Virtual Tour, real national championships: Daily News Digest

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Hello CyclingTips readers,

The return to the racing season continues to roll on in its haphazard fashion.

The Virtual Tour de France, back for a second weekend, saw riders race on the virtual roads of France, with wins from some names you’ve probably heard of and some that you may not have. There was also the withdrawal of an entire team, with an excuse that probably hasn’t been used before in the history of the sport, but may be used again.

Meanwhile, in Switzerland, there was actual real life bike racing (!!) in the form of the national time trial championships.

All that news – virtual and otherwise – in today’s Daily News Digest.

Until next time, readers.

What’s news

| A flat, fast stage three at the Virtual Tour

After the commencement of the first Virtual Tour de France a week ago, the race continued on Zwift over the weekend. Stage three of the race, held on Saturday, saw the virtual men and women’s pelotons ride 48 largely flat kilometres through the new France map on Zwift.

In the men’s race, Canadian rider Matteo Dal-Cin (Rally Cycling) won a sprint finish ahead of Jake Stewart (Groupama-FDJ) and Callum Scotson (Mitchelton-Scott).

In the women’s race, Tanja Erath (Canyon-SRAM) – who broke into the professional peloton as the winner of the Zwift Academy in 2017 – put that experience to good use by winning the women’s race in a sprint ahead of Chloe Dygert (Twenty20) and April Tacey (Drops).

| Virtual Tour de France hits the hills on stage four

On Sunday, it was a hilly 45.8km route through virtual France. In the men’s race Freddy Ovett (Israel Cycling Academy) sprinted to the win from a group of eight riders, ahead of Nick Schultz (Mitchelton-Scott) and Michael Valgren (NTT), with NTT defending the yellow jersey.

In the women’s race, April Tacey (Drops) won her second stage of the Virtual Tour ahead of Anna Henderson (Sunweb) and Lauren Stephens (Tibco-SVB). Tibco retain the yellow jersey heading into the final weekend of the race.

| Astana drops out of Virtual Tour

Citing poor internet connectivity at its altitude training camps in Sierra Nevada and Livigna, the Astana team has pulled the plug on the Virtual Tour de France.

“During the third stage of the race we have faced serious trouble with the internet connection in our hotel in Sierra Nevada,” said the team’s sports director Dmitriy Fofonov. “The technical possibilities of the connection we have here in the mountains cannot support all the specifications required by the virtual race.”

The team will now continue training for what Fofonov notes is “the real Tour de France”.

| Switzerland holds National Time Trial Championships

Meanwhile, in Switzerland, there was actual racing on actual roads, with the Swiss National Championships currently underway.

The women’s race, which covered a 20km course in Belp, was won by Marlen Reusser of the newly-titled Equipe Paule Ka (ex Bigla-Katusha). The team had plenty to celebrate, sweeping the podium with Elise Chabbey and Kathrin Sternemann in second and third place.

In the men’s race, Stefan Küng (Groupama-FDJ) made it four in a row, covering 33km in a time fo 37:36 to take a comfortable win over Silvan Dillier (AG2R la Mondiale) and Stefan Bissegger.

| British cyclists involved in secret ketone program for 2012 Olympics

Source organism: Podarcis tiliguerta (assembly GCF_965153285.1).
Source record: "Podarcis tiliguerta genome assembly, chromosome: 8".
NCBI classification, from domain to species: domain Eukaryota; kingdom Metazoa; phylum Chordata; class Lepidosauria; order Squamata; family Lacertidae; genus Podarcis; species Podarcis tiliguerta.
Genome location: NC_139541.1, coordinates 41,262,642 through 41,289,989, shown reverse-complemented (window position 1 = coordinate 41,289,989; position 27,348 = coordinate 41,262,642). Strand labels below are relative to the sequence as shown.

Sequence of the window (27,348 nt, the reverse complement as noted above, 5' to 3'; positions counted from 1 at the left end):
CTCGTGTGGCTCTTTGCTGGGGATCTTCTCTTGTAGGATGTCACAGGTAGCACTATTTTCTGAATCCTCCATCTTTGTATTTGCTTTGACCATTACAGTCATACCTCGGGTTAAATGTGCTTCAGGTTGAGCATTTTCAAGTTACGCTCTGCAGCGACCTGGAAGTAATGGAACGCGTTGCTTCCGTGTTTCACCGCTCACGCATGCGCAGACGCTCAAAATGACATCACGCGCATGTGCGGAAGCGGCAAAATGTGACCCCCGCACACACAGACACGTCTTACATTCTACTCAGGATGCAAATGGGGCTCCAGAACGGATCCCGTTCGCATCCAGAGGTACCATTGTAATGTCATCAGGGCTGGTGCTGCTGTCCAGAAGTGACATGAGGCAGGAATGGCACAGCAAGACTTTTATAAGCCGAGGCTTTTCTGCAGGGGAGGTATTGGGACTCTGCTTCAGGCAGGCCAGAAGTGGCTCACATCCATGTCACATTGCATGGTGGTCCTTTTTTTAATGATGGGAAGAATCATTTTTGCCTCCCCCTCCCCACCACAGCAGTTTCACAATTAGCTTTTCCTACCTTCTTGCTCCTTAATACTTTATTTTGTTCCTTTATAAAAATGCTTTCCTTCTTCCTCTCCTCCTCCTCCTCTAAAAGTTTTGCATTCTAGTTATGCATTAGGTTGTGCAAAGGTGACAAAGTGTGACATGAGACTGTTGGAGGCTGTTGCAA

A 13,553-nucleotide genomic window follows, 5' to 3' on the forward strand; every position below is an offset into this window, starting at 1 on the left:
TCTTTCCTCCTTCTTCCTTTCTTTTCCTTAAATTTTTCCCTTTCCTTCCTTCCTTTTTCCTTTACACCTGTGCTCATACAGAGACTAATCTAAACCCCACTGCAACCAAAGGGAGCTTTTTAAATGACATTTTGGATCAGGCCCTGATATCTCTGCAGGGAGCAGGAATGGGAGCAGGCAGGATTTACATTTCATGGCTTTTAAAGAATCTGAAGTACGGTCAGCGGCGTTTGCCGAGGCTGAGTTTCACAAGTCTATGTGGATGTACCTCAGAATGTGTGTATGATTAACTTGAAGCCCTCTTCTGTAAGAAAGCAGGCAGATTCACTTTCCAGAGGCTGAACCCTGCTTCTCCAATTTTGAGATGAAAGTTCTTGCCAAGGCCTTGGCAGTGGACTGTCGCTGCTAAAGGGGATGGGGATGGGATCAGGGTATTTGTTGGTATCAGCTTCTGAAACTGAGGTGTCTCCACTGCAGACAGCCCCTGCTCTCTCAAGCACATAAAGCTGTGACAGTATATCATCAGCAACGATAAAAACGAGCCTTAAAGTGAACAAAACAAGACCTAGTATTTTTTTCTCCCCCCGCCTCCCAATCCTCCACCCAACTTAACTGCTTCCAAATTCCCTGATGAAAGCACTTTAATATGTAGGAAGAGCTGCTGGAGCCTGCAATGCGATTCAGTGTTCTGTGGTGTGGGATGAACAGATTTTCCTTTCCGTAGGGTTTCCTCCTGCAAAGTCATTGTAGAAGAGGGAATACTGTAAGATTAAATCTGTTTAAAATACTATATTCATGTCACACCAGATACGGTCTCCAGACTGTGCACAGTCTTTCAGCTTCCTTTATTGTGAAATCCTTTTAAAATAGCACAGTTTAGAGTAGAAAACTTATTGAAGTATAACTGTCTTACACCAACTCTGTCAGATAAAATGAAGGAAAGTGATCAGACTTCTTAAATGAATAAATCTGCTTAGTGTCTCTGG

An investigation by the Mail on Sunday has revealed that, in preparation for the London Olympics, British cyclists were involved in a secretive ketones trial and warned that it may cause anti-doping complications.

91 athletes from eight sports were reportedly involved in the experimental project, and required to sign non-disclosure-agreements and a waiver acknowledging that “UK Sport does not guarantee, promise, assure or represent that use of ketone esters is absolutely World Anti-Doping Code compliant and therefore excludes all responsibility for use of the ketone ester.”

British Cycling has confirmed that “some cyclists” of undefined disciplines were involved in the trial. 40% of the test cohort withdrew having suffered side effects, including vomiting.

UK Sport maintains that the trial was carried out to high ethical standards and in consultation with WADA.

For more, read our extended piece here.

| La Course gets a little Nice-r

La Course 2020, the one day women’s race run concurrently with the Tour de France, will now be held in Nice, on the same day as stage one of the men’s Tour. It was originally slated for a return to the Champs Elysees.

The new course is 96km long, taking in two laps of a big looped circuit that includes the third category Cote de Rimiez climb. It seems likely to end with a bunch sprint, with Rally Cycling’s Chloe Hosking – the winner in 2016 in Paris – saying that “the course looks really fast, which is to my liking. I can’t wait to give it another go.”

15 of the originally scheduled 22 Women’s WorldTour races have survived the COVID-19 calendar shuffle, with La Course among them.

In case you missed it

| Last Tour, Today: The Audacity of Julian Alaphilippe

In the absence of any Tour to talk about, we thought we’d reminisce by posting some of our favourite stories from last year’s Tour, a year on. Here’s Caley Fretz’s story of Julian Alaphilippe’s bold play for the yellow jersey.

Prefer getting your news via a quick podcast? Subscribe to our new 5 minute News Cycle podcast on iTunes, SpotifyGoogle Play or wherever you get your podcasts.

Today’s featured image of Erik Zabel winning stage eight of the 1997 Tour de France comes from Cor Vos. It was his third stage win of that year’s race, with Zabel going on to win the green jersey.

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